The SYBYL line notation or SLN is a specification for unambiguously describing the structure of chemical molecules using short ASCII strings. SLN differs from SMILES in several significant ways. SLN can specify molecules, molecular queries, and reactions in a single line notation whereas SMILES handles these through language extensions. SLN has support for relative stereochemistry, it can distinguish mixtures of enantiomers from pure molecules with pure but unresolved stereochemistry. In SMILES aromaticity is considered to be a property of both atoms and bonds whereas in SLN it is a property of bonds.
Like SMILES, SLN is a linear language that describes molecules. This provides a lot of similarity with SMILES despite SLN's many differences from SMILES, and as a result this description will heavily compare SLN to SMILES and its extensions.
Attributes, bracketed strings with additional data like
[key1=value1, key2...], is a core feature of SLN. Attributes can ba applied to atoms, bonds. Attributes not defined officially are available to users for private extensions.
When searching for molecules, comparison operators such as
fcharge>-0.125 can be used in place of the usual equal sign. A
! preceding a key/value group inverts the result of the comparison.
Entire molecules or reactions can too have attributes. The square brackets are changed to a pair of
Anything that starts with an uppercase letter identifies an atom in SLN. Hydrogens are not automatically added, but the single bonds with hydrogen can be abbreviated for organic compounds, resulting in
CH4 instead of
C(H)(H)(H)H for methane. The author argues that explicit hydrogens allow for more robust parsing.
Attributes defined for atoms include I= for isotope mass number, charge= for formal charge, fcharge for partial charge, s= for stereochemistry, and spin= for radicals (singlet, doublet, triplet). A formal charge of
charge=2 can be abbreviated as
+2, and vice versa for negative charges;
+ is additionally recognized as -1 or +1 charges.
* is a shorthand for
spin=d. Stereochemistry on atoms is mostly tetrahedral, with the R/S and D/L available among others; it can be explicit (E) or relative (R), or specify a mixture (M) of stereoisomers at this atom. A Normal/Inverted notation, equivalent to
@ in SMILES, is provided. A lot of additional attributes are provided for searching.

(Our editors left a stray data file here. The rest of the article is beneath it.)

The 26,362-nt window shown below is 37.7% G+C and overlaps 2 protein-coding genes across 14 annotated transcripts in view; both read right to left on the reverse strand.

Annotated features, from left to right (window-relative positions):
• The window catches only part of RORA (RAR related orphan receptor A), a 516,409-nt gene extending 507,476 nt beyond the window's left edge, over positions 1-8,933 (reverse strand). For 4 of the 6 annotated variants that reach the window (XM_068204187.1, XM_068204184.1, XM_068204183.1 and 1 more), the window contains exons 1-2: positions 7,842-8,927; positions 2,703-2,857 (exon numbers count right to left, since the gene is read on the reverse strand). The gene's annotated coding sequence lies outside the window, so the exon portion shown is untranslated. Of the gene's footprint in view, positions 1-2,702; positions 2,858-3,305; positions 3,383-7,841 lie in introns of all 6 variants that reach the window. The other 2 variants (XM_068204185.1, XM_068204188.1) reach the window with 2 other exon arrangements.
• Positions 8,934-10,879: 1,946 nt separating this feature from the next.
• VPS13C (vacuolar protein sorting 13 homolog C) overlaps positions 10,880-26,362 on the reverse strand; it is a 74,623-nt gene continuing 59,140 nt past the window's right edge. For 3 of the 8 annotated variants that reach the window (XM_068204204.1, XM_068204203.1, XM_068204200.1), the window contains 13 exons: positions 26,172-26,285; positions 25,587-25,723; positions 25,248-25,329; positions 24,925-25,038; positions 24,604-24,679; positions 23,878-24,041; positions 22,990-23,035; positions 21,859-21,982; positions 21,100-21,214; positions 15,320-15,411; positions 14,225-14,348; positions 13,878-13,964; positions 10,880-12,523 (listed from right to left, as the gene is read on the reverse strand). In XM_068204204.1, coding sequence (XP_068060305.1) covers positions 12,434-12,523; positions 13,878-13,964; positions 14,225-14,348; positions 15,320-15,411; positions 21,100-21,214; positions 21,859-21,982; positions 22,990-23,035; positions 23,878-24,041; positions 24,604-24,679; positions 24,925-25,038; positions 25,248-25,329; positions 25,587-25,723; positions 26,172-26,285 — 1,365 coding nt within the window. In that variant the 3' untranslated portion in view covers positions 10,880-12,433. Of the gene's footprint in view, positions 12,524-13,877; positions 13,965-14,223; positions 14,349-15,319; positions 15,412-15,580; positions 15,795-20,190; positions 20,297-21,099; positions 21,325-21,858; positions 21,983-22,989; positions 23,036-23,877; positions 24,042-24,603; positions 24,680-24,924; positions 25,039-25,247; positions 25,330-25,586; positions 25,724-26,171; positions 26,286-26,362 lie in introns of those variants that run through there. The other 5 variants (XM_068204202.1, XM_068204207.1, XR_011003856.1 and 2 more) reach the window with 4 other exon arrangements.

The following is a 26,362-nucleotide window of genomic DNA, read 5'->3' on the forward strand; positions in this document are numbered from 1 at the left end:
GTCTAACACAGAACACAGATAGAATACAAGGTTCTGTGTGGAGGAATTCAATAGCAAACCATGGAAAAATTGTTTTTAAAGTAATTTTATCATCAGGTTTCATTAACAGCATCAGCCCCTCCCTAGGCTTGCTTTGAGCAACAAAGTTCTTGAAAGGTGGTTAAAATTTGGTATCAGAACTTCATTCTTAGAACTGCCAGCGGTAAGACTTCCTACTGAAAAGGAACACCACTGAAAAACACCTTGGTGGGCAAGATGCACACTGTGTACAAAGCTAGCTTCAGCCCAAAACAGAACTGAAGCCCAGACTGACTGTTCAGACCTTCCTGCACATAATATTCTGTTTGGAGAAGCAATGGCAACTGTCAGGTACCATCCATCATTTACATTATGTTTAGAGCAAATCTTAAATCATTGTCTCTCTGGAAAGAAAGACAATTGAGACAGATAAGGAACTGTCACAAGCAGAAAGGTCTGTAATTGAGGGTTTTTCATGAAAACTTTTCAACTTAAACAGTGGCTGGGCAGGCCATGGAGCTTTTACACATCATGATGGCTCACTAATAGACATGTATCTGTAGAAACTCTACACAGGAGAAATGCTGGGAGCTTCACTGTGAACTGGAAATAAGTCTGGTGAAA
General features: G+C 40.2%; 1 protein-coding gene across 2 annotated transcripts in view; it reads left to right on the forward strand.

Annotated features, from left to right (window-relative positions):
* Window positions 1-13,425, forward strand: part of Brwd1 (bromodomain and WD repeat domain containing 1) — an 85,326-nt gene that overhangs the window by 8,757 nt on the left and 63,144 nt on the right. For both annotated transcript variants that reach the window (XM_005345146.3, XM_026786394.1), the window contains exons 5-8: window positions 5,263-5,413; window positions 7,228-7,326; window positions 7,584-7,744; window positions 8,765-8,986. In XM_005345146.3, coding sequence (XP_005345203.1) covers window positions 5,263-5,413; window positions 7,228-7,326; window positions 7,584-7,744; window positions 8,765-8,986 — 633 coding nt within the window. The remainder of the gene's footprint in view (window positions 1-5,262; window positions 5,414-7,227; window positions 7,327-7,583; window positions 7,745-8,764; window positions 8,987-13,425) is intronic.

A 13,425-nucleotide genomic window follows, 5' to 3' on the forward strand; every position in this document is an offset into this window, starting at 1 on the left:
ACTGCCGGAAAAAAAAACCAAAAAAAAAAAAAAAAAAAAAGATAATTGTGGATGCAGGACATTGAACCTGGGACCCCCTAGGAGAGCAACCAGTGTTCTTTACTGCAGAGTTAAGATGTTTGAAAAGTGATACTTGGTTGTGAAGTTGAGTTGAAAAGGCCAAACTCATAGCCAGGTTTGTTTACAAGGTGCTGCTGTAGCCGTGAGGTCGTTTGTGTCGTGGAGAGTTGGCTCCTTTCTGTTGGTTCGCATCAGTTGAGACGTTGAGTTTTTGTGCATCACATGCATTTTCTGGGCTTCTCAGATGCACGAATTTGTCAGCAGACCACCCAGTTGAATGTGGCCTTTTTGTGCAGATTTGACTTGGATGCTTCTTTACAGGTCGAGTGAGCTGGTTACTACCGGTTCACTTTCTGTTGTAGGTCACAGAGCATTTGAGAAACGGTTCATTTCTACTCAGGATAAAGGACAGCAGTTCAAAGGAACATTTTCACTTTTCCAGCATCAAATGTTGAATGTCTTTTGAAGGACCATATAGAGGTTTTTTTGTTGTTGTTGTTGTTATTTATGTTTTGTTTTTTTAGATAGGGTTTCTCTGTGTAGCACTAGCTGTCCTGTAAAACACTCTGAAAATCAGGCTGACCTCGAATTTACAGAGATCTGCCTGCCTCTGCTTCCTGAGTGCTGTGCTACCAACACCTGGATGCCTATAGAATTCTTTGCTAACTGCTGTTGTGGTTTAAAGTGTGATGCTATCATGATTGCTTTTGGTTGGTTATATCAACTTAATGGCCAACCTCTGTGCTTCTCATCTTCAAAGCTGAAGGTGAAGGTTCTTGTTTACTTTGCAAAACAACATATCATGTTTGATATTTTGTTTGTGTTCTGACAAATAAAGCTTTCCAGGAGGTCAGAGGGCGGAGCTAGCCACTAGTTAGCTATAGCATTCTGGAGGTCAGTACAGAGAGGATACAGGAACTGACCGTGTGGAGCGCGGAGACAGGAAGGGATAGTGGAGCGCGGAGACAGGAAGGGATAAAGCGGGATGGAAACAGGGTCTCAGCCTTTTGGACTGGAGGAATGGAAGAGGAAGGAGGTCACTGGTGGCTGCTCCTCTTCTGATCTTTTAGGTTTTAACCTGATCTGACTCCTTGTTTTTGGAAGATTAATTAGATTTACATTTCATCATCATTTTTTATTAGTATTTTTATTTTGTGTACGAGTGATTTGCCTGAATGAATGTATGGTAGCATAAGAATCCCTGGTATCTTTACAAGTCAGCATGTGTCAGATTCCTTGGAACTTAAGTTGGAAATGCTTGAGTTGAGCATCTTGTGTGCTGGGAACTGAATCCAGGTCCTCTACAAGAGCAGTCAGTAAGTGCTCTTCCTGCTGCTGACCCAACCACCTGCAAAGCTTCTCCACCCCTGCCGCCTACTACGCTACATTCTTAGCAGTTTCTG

In addition to elemental atoms SLN supports the specification of wild card atoms: Any (match any atom), and Hev (match any heavy atom). It also has an extensive Markush syntax for specifying combinatorial libraries and RGROUP queries. SLN has several query atom types for matching groups of atoms. Each type has the group name, followed by an optional positive integer.
|R||Used to match a side chain. Matched atoms must not have any connection to the core|
|X||Used to match side chains and rings. Atoms matching an X group can match side chains and rings|
|Rx||Matches side chains and rings, a ring closure must match a second Rx group|
The "0" mass number denotes the usual isotope, so
O[!I=0] matches every other isotope.
SLN uses largely the same bonding notation as SMILES, with
: for single, double, triple, and aromatic bonds.
. is used for zero-order bonds, similarly to reaction SMILES, although a
+ is preferred for distinct molecules.
Most single bonds are implicit, so
CH3CH3() can be used instead of
CH3-CH3() for ethane. Explicit single bonds are useful for three-center bonds.
s= attribute is defined for double bonds, to convey stereochemistry information in E/Z or cis/trans notation. N/I is available, and stands for the "main" chain being trans or cis to each other.
SLN writes rings in a more explicit pattern than SMILES, with benzene specified as
CH:CH:CH:CH:CH:CH:@1. An atom is tagged as an anchor on the ring with a single numeric attribute, and
@1 can then be used to specify this (in our case, "number one") atom for bonding back to.
SLN branches are identical to SMILES branches, with parentheses specifying them. Propionic acid is
SLN supports reactions with
-> connecting the reactants and the products. Atom mapping is possible with the use of
[#num] attributes. The reaction center (rc) attribute can be added to bonds, and the chiral conversion (cc) attribute to atoms.
Multiple lines can be merged into a syntatical line by writing a
\ (backslash) at the end of each line. This allows for breaking a long line into multiple lines, for example in a reaction with each molecule on its own line.